Doty Collins

Doty Collins

It has been a long rough year, and at this point it doesn’t seem like it’s going to end anytime soon. This upcoming holiday season is rife with the possibility of disappointments, uncertainty and fear, but does it have to be that way? Do we really have no other choice? The irony is that, even though it may be hard to see, we do have a choice; we can choose joy despite everything else that’s going on. It’s important to realize that our most enduring emotional states are not dependent on external events or circumstances, but on what we choose to focus on and nurture internally.

As human beings, we’re hard wired for survival far more than happiness. Our minds naturally pay more attention to what is wrong or fearful than to what is right or joyful. So when many things in life feel threatening, it can be easy to slip into a negative state of mind. Joy can seem less and less attainable, especially if we overlook the simple things that once brought us joy and keep our focus and attention on the perceived threat. If we don’t listen to holiday music because of the threat of spending the holidays alone, we miss the opportunity for the music to bring us joy. If we stop doing positive things for ourselves because of external circumstances, then we can’t find joy in our own kindness and compassion. We need to continue to engage in joyful experiences no matter what is going on externally. Even if there doesn’t seem to be any joy in this moment, we can create positive internal experiences through memories, gratitude, and feeling joyful for others’ positive experiences.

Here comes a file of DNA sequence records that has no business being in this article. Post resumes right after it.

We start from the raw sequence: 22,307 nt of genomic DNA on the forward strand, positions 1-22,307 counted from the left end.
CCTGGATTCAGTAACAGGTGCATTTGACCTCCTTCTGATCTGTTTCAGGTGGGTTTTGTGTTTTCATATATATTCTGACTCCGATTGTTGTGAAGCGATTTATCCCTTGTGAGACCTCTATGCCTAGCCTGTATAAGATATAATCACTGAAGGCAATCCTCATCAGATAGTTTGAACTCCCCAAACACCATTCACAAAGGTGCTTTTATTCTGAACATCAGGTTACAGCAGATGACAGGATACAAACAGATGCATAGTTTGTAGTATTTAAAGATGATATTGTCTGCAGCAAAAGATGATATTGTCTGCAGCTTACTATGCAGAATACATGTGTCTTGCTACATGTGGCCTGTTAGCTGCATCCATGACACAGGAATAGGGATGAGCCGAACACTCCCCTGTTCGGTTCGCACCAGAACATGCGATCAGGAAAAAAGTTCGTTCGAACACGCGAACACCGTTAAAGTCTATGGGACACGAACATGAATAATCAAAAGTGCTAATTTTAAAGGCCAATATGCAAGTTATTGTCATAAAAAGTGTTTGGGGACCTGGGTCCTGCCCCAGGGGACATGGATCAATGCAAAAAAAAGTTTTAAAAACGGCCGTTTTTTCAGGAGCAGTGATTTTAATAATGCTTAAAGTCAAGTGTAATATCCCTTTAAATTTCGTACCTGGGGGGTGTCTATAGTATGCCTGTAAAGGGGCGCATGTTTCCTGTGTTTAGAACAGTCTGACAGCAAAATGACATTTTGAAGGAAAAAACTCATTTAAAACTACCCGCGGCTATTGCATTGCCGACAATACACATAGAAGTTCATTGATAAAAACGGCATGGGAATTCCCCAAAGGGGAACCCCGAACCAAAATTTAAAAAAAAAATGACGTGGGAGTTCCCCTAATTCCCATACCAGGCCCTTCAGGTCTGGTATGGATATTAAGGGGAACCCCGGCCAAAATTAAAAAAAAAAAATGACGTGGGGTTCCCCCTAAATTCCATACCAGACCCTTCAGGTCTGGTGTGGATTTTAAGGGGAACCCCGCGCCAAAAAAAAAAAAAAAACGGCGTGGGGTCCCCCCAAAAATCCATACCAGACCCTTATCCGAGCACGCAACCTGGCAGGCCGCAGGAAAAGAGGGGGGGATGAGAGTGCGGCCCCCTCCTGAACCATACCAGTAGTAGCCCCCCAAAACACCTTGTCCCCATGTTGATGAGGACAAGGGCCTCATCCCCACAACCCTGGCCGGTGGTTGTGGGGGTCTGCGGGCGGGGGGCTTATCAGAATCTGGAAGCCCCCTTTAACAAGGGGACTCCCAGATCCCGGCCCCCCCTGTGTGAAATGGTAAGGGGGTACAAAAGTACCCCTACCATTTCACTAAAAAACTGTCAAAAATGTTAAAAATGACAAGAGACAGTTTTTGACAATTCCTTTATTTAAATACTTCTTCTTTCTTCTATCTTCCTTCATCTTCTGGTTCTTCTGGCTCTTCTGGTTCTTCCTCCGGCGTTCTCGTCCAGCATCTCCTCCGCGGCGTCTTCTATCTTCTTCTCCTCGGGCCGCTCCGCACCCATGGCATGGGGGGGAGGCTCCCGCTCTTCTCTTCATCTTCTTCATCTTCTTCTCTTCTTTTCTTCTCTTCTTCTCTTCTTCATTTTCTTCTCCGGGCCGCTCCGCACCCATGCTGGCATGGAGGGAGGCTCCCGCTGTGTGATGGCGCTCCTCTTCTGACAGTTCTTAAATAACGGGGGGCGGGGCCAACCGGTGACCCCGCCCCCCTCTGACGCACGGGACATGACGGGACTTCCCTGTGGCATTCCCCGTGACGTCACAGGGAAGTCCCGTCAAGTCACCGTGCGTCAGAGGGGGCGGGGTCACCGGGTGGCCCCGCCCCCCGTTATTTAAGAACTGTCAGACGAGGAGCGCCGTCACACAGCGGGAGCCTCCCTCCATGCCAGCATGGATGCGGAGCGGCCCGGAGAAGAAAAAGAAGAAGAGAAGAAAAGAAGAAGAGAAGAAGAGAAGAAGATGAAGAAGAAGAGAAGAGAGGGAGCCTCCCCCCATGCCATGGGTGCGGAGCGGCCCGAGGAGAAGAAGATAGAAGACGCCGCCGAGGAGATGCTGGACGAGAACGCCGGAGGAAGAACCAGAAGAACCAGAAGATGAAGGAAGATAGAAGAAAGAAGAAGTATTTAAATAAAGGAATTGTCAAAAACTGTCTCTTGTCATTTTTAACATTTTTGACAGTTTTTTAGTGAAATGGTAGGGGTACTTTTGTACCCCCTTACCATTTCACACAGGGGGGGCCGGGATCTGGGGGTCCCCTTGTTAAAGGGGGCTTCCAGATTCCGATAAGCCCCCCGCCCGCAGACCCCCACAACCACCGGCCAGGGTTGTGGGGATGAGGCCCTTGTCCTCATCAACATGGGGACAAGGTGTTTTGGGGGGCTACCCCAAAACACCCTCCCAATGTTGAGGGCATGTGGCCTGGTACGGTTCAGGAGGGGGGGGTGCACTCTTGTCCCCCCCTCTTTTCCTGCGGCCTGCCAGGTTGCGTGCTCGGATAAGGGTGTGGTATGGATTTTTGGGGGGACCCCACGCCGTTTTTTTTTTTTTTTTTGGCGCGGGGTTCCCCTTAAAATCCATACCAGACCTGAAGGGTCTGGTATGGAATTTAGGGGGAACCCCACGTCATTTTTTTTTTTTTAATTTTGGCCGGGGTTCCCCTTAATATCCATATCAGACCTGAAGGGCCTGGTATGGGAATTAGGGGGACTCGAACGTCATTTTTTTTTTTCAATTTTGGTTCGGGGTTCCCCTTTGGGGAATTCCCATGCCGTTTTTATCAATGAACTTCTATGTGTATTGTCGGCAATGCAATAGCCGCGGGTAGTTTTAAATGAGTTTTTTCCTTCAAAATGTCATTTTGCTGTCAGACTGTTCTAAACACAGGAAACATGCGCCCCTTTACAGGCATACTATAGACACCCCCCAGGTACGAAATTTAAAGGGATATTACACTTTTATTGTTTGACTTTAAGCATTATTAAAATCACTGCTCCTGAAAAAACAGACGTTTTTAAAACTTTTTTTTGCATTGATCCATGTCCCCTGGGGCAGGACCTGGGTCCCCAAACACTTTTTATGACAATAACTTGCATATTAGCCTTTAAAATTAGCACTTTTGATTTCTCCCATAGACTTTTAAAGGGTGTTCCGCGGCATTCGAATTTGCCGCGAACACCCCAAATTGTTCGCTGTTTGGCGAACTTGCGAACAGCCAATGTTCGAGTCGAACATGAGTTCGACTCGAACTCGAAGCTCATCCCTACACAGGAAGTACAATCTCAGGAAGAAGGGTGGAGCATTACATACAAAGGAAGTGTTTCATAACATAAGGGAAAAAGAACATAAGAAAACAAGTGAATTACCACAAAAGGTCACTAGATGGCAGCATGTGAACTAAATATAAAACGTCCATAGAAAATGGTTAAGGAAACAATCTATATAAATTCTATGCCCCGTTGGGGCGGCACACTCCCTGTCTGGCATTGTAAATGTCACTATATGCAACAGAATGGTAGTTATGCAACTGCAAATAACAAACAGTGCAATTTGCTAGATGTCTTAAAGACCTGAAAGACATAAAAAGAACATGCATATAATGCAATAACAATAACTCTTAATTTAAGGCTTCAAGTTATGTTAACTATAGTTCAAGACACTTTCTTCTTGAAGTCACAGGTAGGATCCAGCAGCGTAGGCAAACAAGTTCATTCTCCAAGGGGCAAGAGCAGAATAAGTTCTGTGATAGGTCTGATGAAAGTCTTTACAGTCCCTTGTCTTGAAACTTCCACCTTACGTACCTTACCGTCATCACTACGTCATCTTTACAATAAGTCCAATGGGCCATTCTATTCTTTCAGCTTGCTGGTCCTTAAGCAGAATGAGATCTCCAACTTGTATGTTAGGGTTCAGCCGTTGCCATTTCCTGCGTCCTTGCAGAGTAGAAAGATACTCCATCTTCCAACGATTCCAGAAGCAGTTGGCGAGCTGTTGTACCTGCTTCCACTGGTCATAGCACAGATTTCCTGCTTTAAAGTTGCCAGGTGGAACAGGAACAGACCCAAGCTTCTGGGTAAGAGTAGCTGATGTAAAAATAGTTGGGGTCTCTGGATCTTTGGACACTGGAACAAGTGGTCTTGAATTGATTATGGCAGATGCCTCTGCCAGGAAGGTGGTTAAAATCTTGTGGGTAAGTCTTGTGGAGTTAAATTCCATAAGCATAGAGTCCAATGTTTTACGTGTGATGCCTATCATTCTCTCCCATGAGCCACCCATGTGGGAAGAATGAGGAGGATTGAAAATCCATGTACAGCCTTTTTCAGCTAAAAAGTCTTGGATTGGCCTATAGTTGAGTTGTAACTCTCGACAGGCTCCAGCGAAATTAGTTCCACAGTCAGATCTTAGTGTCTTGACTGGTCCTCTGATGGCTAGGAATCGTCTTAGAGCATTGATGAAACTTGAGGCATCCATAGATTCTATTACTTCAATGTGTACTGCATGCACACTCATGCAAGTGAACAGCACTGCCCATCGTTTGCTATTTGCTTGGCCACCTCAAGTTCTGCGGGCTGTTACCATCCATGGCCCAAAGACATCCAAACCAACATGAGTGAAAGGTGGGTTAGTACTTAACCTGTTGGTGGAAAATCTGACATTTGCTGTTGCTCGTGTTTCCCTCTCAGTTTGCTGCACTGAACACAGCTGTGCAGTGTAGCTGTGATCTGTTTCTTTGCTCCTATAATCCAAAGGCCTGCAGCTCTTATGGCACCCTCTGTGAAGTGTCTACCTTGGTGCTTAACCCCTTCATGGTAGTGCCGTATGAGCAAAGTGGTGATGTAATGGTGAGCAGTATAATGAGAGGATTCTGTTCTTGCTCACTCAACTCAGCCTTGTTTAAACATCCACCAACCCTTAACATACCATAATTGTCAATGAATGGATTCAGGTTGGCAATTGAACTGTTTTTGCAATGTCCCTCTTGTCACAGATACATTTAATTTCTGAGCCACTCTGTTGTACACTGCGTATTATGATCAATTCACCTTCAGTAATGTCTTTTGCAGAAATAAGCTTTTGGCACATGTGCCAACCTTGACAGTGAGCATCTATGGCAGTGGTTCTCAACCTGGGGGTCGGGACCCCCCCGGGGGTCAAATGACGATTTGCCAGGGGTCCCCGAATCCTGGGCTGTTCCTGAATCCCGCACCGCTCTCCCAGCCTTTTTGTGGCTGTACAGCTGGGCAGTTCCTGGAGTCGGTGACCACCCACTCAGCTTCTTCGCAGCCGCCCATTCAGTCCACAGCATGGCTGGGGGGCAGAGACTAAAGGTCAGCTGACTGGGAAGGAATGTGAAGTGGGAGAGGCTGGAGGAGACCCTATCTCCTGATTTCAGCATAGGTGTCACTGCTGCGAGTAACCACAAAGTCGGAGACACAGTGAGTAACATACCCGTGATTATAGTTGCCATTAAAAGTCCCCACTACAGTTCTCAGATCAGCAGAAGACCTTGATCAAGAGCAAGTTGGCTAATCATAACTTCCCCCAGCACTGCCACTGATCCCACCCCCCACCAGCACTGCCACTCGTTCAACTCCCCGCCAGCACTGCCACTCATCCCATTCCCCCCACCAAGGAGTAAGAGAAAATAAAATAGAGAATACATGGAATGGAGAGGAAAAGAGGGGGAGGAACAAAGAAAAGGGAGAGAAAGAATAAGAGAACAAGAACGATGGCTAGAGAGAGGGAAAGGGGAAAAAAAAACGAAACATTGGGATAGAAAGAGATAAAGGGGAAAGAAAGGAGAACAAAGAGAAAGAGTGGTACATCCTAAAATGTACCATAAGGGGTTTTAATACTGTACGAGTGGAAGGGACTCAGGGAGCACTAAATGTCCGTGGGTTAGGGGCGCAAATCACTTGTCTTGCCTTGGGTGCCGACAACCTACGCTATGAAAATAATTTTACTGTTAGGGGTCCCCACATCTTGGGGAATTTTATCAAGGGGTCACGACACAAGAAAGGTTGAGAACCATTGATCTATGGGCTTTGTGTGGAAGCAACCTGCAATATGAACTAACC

When was the last time you felt exuberant joy? What did that feel like in your body? What thoughts were brought up by the experience? What actions accompanied the joy? By immersing ourselves in a memory or visualization of joy, we can activate the same parts of the brain as if the experience were happening in this moment. We really can “choose” joy.

Nurturing joy and other positive emotions are not only imperative to protect our current emotional health, but it is necessary to build the resilience we all need as we move forward into an uncertain future.

Doty Collins, LCSW, has worked in different areas of the social work field since 2006. She has experience working with substance abuse and addictions, dual diagnosis, depression, anxiety and PTSD. She has also been trained in alternative and complementary chronic pain treatments, as well as brief therapy techniques. She works in the Pocatello Health West Clinic at 1000 N. Eighth Ave.